After two convincing wins, Pakistan fell short of securing a series win in the third T20I against New Zealand.
The first was a rout, twin 47s from Fakhar Zaman and Saim Ayub and a late-order flourish pushing Pakistan past 180, before the bowlers ran riot. Haris Rauf cleaned up, taking 4-18, while five other bowlers took at least one wicket. In the second, a century for Babar Azam was the headline act, and while the Black Caps performed better with the bat, the result was never significantly in doubt.
The third was a different story. Batting first, 64 from opener-captain-keeper Tom Latham helped the tourists scramble up to 164 – a competitive total, though less than what Pakistan managed in the first two games.
In reply, however, it looked for a time as if New Zealand would secure a win to rival Pakistan’s in the first game, reducing the hosts to 88-7. Then began a spectacular fightback, with Iftikhar Ahmed and Faheem Ashraf adding 61 in 4.2 overs for the eighth wicket. With 15 needed off the last, Iftikhar hit six and four to bring the equation down to five off three, but fell attempting the winning hit.
The partnership was a notable one, sitting joint-third on the all-time list of eighth-wicket T20I stands among Full Member nations. Ordinarily, such performances are unexpected, a tail-ender having a day out. But in this case, there was little surprise that the two managed to stage a fightback. Iftikhar’s heroics have been so frequent that the phenomenon has earned a name: Ifti-Mania. And Faheem developed a reputation as one of Pakistan’s most reliable finishers at the Pakistan Super League?
So why did they only come in at No.8 and No.9, when hope was all but lost? First, Pakistan’s is an all-rounder-heavy XI, with Shadab Khan and Imad Wasim – two frontline bowlers – in the top six. But in this case, Shaheen Shah Afridi was promoted above both Iftikhar and Faheem as well.
Shaheen’s batting improvement has been stark of late, and he regularly promoted himself above more established batters during the PSL. During the final, David Wiese could barely believe it when Shaheen charged down the stairs to overtake him in the batting order, and yet it paid off handsomely.
In this case, the effect wasn’t as dramatic. Shaheen made six off six balls, leading some Pakistan fans to wonder what Iftikhar could have done with another over at the crease.
However, this line of thought ignores a significant reason for such promotions after an early collapse. Doubtless, some part of the thought was that Ish Sodhi and Rachin Ravindra would turn the ball into Shaheen, allowing him to hit big. But just as key was the fact that their stock balls would both turn away from Iftikhar, who has a far superior strike rate against pace bowling than to spin.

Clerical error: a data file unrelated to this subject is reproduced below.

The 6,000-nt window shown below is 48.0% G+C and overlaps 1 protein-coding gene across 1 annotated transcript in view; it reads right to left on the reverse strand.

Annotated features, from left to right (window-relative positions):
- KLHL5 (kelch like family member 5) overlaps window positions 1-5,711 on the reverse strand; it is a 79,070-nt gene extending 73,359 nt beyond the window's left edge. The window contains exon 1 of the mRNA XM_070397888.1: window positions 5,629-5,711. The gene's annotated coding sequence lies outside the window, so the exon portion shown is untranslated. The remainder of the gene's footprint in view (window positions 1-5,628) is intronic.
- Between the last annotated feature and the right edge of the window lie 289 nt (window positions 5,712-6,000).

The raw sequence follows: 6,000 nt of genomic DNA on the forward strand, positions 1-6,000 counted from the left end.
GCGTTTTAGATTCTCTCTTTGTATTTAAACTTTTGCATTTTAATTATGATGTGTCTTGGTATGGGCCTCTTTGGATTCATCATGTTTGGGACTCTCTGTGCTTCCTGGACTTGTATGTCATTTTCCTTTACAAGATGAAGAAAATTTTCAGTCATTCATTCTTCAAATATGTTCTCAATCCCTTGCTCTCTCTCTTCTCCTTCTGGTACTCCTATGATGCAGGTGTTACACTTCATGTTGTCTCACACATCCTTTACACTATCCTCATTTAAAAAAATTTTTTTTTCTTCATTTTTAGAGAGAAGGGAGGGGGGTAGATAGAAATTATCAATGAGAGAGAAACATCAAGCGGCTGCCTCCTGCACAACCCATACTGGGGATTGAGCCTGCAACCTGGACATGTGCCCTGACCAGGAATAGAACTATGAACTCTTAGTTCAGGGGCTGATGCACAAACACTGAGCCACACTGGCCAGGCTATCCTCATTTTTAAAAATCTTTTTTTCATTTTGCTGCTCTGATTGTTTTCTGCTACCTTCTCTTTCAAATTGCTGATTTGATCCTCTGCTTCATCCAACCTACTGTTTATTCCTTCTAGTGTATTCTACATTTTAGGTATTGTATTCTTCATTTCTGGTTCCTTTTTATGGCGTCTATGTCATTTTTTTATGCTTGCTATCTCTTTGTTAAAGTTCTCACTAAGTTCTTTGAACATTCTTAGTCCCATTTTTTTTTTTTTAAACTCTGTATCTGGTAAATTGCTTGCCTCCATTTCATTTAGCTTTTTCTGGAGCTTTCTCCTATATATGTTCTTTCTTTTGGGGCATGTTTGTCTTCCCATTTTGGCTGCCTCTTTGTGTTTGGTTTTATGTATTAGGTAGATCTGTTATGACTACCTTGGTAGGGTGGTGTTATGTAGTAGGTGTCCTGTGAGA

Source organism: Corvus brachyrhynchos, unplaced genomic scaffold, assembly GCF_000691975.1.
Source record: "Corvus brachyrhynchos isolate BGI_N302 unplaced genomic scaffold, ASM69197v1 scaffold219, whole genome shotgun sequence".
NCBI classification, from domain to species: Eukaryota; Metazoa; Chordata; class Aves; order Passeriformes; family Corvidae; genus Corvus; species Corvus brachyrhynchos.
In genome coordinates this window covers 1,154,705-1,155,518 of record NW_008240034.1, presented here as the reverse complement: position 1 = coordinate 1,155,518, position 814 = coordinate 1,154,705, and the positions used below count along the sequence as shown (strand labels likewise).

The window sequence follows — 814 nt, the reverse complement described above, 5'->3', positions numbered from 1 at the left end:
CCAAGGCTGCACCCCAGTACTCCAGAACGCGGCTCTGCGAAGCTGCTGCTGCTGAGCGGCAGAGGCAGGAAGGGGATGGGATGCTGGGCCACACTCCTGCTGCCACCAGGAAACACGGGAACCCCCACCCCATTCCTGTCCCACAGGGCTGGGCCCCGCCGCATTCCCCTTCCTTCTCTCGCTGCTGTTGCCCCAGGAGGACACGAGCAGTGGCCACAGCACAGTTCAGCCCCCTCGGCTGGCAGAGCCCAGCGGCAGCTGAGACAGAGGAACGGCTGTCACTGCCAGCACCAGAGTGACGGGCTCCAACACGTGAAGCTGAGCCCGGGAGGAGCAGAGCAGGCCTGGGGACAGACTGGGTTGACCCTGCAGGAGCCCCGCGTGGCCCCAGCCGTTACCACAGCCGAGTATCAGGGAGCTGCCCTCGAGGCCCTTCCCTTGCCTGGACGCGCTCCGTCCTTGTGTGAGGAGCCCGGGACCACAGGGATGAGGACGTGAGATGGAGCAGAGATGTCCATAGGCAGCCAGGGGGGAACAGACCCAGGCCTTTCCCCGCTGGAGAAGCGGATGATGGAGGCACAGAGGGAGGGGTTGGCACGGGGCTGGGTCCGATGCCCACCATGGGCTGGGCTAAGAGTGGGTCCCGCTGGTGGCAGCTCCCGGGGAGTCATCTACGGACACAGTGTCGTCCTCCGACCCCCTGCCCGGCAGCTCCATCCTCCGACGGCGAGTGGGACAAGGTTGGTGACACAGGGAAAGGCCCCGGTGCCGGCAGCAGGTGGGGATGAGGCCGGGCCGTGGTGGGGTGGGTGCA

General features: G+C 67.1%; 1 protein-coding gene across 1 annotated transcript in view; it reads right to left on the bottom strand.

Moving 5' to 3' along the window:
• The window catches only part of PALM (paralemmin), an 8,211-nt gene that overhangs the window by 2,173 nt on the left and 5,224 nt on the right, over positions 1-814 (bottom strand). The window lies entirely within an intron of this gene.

It is possible that had he come in earlier, Iftikhar would have ended up 70 not out and Pakistan would have won with an over to spare. But it is just as possible, in the counterfactual, that we would have been dismissed trying to hit Sodhi. Ideal entry points are regularly analysed by teams at the top level, and Iftikhar’s success can be seen as a vindication of them.
In the end, Iftikhar faced just six balls of spin, compared to 18 of pace, and just one from dangerman Sodhi. But there was more going on tactically than just batting positions. Iftikhar took a risk, attacking Ravindra early on in his innings, and it paid off, with two sixes clearing the ropes. There was a bigger impact too. New Zealand didn’t bowl another over of spin after Ravindra’s mauling, despite both Iftikhar and Faheem scoring significantly faster against pace than spin in their careers. While pace is generally the preferred option at the death, it’s also possible Iftikhar’s early success spooked them.
Equally, when looking at the cause of Pakistan’s defeat, it’s hard for any tactical masterstrokes to overcome innings of 17 off 22 from your No.3 and 16 off 19 from your No.5, as Fakhar and Shadab contributed. They still rely heavily on the two openers, and both going for single figures inside the first four overs was a significant blow. This top- and middle-order struggle is the bigger cause for the defeat, rather than the specific order of the lower-order hitters.